Maryse Holden, a professor, feminist activist spent the last months before her murder in Mexico on "a break from feminism" that became a sexually iconic story reflect in her posthumous book...
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In the Alpine village of Tolzbad in the 1800s, the townsfolk talk quietly and restrain their movements lest they incur avalanches. This atmosphere lends itself to repressed emotions - shown... See full summary »
Maryse Holden, a professor, feminist activist spent the last months before her murder in Mexico on "a break from feminism" that became a sexually iconic story reflect in her posthumous book "Give Sorrow Words". The film portrays this period of her life bluntly and brilliantly by Jackie Burroughs.
at 91 minutes, its easily an hour-and-a-half too long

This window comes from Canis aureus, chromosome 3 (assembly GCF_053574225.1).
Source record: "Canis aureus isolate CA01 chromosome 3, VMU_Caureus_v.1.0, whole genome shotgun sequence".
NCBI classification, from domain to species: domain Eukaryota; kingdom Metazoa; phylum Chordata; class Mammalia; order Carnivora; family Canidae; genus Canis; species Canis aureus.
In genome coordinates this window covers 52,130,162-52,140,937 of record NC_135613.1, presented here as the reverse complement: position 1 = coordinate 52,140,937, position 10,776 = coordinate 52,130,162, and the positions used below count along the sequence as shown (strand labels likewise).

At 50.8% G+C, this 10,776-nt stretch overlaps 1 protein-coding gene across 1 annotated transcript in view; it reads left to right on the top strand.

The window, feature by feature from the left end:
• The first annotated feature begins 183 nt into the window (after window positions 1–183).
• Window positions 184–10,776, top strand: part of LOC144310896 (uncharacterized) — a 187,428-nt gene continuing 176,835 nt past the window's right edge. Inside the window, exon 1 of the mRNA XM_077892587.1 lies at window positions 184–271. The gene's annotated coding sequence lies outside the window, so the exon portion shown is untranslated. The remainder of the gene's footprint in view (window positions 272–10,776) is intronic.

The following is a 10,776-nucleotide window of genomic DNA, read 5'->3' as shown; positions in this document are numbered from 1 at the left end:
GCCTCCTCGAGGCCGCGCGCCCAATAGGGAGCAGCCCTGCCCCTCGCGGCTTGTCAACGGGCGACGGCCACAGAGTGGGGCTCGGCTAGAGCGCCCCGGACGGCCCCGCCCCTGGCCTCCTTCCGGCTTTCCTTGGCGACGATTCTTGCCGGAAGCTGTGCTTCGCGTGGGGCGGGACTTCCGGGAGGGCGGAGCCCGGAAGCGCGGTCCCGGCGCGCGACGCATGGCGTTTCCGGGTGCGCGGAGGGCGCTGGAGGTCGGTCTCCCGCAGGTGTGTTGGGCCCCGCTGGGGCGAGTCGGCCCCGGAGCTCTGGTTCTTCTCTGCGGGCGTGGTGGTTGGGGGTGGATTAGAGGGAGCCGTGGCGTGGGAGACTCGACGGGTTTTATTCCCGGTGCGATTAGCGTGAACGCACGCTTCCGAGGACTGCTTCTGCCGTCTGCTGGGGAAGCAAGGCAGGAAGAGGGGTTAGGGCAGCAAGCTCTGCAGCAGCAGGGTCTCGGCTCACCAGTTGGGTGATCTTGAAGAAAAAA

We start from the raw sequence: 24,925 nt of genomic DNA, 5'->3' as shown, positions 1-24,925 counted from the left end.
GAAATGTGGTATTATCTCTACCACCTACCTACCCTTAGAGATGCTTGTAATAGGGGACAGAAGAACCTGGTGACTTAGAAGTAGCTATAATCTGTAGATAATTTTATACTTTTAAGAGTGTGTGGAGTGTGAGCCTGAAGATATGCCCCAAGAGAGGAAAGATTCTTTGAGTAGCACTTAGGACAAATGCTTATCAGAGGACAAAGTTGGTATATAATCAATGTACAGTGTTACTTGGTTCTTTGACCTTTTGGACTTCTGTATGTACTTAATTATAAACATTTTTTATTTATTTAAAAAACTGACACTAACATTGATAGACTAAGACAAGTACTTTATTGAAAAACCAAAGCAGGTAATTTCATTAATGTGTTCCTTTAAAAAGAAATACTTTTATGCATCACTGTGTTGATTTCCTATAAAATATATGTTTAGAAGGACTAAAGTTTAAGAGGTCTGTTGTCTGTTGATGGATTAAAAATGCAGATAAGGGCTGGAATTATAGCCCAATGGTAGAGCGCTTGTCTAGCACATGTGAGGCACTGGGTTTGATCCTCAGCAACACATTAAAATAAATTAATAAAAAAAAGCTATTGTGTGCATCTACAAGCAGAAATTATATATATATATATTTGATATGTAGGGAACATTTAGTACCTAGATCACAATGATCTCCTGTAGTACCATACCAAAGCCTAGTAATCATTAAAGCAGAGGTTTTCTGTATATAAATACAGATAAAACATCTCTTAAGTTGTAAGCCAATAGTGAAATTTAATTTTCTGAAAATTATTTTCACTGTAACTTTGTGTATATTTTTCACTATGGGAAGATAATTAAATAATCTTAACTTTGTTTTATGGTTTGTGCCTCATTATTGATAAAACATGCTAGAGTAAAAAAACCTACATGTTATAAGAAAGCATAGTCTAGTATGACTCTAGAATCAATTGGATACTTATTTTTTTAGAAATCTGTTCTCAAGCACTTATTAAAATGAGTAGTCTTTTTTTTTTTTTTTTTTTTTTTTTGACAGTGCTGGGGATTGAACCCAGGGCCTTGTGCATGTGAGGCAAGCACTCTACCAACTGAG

This may be the perfect movie for neurotic, masochistic women, recounting one self-indulgent writer's "vacation from feminism" in sunny Mexico, where the search for some clue to her identity leads only to a succession of virile Mexican boys half her age. Canadian actress Jackie Burroughs portrays expatriate New Yorker Maryse Holder by quoting her explicit, confessional letters in beatnik monologues spoken directly to the camera (a random sample: "cycles of vengeance, cycles of revenge, motorcycles of despair "), but exactly who this woman is or what she's after is never made clear: is she rebelling against her advancing age, or simply looking for Señor Goodbar? Burroughs can be an intense performer, and the film may well capture the essence of Holder's narcissistic lifestyle, but the sad truth is that she wasn't a particularly talented writer ("vomit seems to be my metaphor", she admits, with stunning candor, at one point), and the film wallows in self-pity and self-importance. Five people, including Burroughs herself, share the director's credit, possibly because no one to take full responsibility for it.
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